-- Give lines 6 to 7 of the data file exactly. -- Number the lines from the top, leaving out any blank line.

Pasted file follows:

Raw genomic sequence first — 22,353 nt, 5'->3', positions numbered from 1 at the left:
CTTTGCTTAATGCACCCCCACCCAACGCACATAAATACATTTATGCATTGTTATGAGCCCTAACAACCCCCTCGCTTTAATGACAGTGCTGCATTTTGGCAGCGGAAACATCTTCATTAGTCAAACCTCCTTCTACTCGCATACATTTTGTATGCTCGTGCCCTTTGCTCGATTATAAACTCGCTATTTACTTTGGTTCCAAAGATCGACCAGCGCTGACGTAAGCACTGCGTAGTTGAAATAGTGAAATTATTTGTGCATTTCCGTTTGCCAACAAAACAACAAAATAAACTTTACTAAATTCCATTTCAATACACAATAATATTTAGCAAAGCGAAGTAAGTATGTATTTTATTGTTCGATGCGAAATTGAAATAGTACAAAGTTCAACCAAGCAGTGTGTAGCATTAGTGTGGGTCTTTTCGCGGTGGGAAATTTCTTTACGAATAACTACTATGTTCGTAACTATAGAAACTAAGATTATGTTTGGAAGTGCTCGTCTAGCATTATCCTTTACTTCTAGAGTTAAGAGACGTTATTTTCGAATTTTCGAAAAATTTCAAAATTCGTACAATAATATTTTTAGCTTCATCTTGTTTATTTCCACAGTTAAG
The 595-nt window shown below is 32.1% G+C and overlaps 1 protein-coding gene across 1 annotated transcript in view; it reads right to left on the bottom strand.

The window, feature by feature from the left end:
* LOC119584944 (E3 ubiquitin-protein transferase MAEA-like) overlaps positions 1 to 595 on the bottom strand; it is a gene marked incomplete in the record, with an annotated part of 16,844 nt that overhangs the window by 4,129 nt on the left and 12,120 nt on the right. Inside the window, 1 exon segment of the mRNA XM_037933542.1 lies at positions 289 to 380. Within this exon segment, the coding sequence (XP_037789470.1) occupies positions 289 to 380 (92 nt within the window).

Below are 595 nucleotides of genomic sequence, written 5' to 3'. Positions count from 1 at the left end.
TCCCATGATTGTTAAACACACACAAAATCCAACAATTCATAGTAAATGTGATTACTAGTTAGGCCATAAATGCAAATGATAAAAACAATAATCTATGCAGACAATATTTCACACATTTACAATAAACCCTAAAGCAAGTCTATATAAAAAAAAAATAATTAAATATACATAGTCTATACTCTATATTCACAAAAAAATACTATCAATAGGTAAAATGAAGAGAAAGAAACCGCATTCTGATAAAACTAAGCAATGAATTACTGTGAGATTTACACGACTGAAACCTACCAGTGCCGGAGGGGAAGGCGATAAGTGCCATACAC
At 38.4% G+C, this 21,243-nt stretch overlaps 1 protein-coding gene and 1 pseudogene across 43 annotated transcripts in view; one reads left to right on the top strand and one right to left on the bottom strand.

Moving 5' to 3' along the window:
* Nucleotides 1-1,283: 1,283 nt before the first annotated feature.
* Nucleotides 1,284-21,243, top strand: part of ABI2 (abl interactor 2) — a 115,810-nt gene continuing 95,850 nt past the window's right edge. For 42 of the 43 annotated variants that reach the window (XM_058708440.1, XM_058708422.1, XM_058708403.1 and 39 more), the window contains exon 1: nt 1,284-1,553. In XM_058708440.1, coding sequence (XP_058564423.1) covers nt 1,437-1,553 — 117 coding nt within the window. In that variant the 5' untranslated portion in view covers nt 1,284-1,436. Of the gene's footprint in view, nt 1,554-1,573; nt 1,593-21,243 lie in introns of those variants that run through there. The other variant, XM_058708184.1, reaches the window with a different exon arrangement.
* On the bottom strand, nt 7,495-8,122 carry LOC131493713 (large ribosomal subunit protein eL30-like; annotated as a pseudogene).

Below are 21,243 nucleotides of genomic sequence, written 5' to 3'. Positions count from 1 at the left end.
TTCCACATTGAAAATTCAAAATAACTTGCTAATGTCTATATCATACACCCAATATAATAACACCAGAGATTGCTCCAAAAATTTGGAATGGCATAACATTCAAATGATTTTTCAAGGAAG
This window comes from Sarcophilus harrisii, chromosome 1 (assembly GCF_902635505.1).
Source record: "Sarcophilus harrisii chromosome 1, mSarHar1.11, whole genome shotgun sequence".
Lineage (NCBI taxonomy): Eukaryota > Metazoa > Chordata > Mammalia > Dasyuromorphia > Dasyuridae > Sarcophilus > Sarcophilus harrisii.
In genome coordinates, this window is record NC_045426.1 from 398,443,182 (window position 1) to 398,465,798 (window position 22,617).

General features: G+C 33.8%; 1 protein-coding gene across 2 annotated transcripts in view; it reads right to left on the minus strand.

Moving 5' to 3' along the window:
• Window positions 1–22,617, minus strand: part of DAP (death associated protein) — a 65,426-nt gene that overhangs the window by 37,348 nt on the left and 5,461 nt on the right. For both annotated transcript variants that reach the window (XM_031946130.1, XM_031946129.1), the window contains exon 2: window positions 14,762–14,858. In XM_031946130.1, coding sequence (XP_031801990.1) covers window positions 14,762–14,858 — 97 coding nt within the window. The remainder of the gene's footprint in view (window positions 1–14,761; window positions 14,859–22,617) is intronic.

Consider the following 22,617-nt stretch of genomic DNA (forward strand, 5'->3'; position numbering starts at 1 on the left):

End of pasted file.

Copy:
Below are 595 nucleotides of genomic sequence, written 5' to 3'. Positions count from 1 at the left end.
TCCCATGATTGTTAAACACACACAAAATCCAACAATTCATAGTAAATGTGATTACTAGTTAGGCCATAAATGCAAATGATAAAAACAATAATCTATGCAGACAATATTTCACACATTTACAATAAACCCTAAAGCAAGTCTATATAAAAAAAAAATAATTAAATATACATAGTCTATACTCTATATTCACAAAAAAATACTATCAATAGGTAAAATGAAGAGAAAGAAACCGCATTCTGATAAAACTAAGCAATGAATTACTGTGAGATTTACACGACTGAAACCTACCAGTGCCGGAGGGGAAGGCGATAAGTGCCATACAC